Your Health: Diaphragmatic pacing device for COVID-19 patients

Health Reports

COVID-19 has claimed the lives of more than half of a million Americans.

The largest analysis of hospitalized patients to date finds that most did not survive after being placed on a ventilator.

Now a device that helped Superman breathe decades ago is working to get COVID patients off these machines and breathing on their own.

It’s Your Health tonight.

Behind these doors, in this operating room in Cleveland, University Hospital’s Raymond Onders was the first surgeon in the US to implant a device called the transaries system to help struggling COVID patients breathe on their own again.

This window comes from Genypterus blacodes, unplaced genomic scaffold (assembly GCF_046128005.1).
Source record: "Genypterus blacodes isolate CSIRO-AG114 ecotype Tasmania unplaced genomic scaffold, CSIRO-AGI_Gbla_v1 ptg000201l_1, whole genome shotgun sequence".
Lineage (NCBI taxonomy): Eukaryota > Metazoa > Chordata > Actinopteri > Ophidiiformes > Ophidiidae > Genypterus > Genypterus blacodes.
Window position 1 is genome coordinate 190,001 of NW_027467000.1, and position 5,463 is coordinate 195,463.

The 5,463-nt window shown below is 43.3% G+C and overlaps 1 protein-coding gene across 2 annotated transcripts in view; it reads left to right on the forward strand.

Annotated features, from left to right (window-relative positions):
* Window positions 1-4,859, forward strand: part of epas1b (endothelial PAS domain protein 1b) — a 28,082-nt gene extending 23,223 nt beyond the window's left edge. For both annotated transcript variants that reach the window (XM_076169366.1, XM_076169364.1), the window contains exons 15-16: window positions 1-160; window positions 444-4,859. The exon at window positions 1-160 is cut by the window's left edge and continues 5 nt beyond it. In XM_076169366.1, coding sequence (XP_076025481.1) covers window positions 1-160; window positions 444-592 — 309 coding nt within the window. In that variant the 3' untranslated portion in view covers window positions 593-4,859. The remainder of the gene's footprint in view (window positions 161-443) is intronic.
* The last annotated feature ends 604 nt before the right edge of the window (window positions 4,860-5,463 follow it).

“What we know is when you’re on a ventilator, your diaphragm muscle will atrophy faster than any other muscles. Within 24 hours, you will lost 50% of your diaphragm muscle mass,” said Dr. Raymond Onders, University Hospitals, Cleveland Medical Center.

To keep the muscles from atrophying, electrodes are implemented into the muscle neat the phrenic nerve which controls the diaphragm. A small battery powered external pulse generator stimulates the electrodes and causes the diaphragm to contract.

Dr. Onders had used the diaphragm pacing device on Christopher Reeve after a tragic accident left the Superman accident paralyzed from the neck down. Now in less than 48 hours after implementing the device, some ICU patients are breathing on their own.

“It’s kind of like aggressive physical therapy for that diaphragm, so that once your acute injury is over we can now get you off the ventilator faster,” said Dr. Onders.

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